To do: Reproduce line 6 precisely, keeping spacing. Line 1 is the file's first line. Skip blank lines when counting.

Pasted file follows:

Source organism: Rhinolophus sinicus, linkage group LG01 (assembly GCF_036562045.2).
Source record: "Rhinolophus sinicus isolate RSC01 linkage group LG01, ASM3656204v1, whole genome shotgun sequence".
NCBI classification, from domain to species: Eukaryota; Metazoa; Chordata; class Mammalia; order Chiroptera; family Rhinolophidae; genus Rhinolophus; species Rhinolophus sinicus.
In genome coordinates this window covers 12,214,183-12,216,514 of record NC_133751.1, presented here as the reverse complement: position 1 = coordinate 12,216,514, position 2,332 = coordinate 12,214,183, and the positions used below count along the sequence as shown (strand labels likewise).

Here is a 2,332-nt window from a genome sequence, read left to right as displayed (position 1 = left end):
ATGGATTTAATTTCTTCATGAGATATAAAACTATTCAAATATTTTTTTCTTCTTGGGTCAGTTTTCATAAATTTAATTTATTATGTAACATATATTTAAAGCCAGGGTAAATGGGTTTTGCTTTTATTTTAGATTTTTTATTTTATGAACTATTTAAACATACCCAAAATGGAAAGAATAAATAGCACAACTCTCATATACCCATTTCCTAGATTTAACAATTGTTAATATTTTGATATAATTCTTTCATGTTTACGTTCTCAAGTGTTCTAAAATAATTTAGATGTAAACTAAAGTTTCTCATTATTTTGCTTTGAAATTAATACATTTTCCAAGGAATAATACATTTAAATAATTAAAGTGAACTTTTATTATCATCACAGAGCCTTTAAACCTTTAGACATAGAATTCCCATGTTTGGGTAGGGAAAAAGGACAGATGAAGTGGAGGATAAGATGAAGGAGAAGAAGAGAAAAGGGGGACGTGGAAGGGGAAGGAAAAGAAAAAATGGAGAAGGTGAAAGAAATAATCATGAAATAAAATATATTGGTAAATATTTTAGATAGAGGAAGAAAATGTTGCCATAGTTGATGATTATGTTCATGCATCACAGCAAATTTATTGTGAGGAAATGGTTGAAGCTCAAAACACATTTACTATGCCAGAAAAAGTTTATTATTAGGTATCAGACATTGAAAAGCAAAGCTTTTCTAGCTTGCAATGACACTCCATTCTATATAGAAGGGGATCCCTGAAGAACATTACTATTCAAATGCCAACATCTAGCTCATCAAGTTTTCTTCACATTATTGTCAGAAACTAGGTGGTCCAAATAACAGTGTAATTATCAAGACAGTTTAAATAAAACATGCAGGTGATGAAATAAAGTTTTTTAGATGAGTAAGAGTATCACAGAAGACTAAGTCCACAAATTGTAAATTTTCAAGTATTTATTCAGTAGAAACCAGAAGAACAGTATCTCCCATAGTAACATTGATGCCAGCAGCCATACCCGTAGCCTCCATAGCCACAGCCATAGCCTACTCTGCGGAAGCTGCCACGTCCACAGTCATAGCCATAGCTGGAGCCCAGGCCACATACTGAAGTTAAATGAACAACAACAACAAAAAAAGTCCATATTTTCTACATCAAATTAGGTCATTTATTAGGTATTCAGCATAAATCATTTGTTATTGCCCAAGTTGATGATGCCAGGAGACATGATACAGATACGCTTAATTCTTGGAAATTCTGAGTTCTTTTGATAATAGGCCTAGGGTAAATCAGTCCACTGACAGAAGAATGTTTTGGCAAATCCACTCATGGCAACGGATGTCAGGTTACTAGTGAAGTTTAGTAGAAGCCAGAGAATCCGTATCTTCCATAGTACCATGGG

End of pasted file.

ATGGATTTAATTTCTTCATGAGATATAAAACTATTCAAATATTTTTTTCTTCTTGGGTCAGTTTTCATAAATTTAATTTATTATGTAACATATATTTAAAGCCAGGGTAAATGGGTTTTGCTTTTATTTTAGATTTTTTATTTTATGAACTATTTAAACATACCCAAAATGGAAAGAATAAATAGCACAACTCTCATATACCCATTTCCTAGATTTAACAATTGTTAATATTTTGATATAATTCTTTCATGTTTACGTTCTCAAGTGTTCTAAAATAATTTAGATGTAAACTAAAGTTTCTCATTATTTTGCTTTGAAATTAATACATTTTCCAAGGAATAATACATTTAAATAATTAAAGTGAACTTTTATTATCATCACAGAGCCTTTAAACCTTTAGACATAGAATTCCCATGTTTGGGTAGGGAAAAAGGACAGATGAAGTGGAGGATAAGATGAAGGAGAAGAAGAGAAAAGGGGGACGTGGAAGGGGAAGGAAAAGAAAAAATGGAGAAGGTGAAAGAAATAATCATGAAATAAAATATATTGGTAAATATTTTAGATAGAGGAAGAAAATGTTGCCATAGTTGATGATTATGTTCATGCATCACAGCAAATTTATTGTGAGGAAATGGTTGAAGCTCAAAACACATTTACTATGCCAGAAAAAGTTTATTATTAGGTATCAGACATTGAAAAGCAAAGCTTTTCTAGCTTGCAATGACACTCCATTCTATATAGAAGGGGATCCCTGAAGAACATTACTATTCAAATGCCAACATCTAGCTCATCAAGTTTTCTTCACATTATTGTCAGAAACTAGGTGGTCCAAATAACAGTGTAATTATCAAGACAGTTTAAATAAAACATGCAGGTGATGAAATAAAGTTTTTTAGATGAGTAAGAGTATCACAGAAGACTAAGTCCACAAATTGTAAATTTTCAAGTATTTATTCAGTAGAAACCAGAAGAACAGTATCTCCCATAGTAACATTGATGCCAGCAGCCATACCCGTAGCCTCCATAGCCACAGCCATAGCCTACTCTGCGGAAGCTGCCACGTCCACAGTCATAGCCATAGCTGGAGCCCAGGCCACATACTGAAGTTAAATGAACAACAACAACAAAAAAAGTCCATATTTTCTACATCAAATTAGGTCATTTATTAGGTATTCAGCATAAATCATTTGTTATTGCCCAAGTTGATGATGCCAGGAGACATGATACAGATACGCTTAATTCTTGGAAATTCTGAGTTCTTTTGATAATAGGCCTAGGGTAAATCAGTCCACTGACAGAAGAATGTTTTGGCAAATCCACTCATGGCAACGGATGTCAGGTTACTAGTGAAGTTTAGTAGAAGCCAGAGAATCCGTATCTTCCATAGTACCATGGG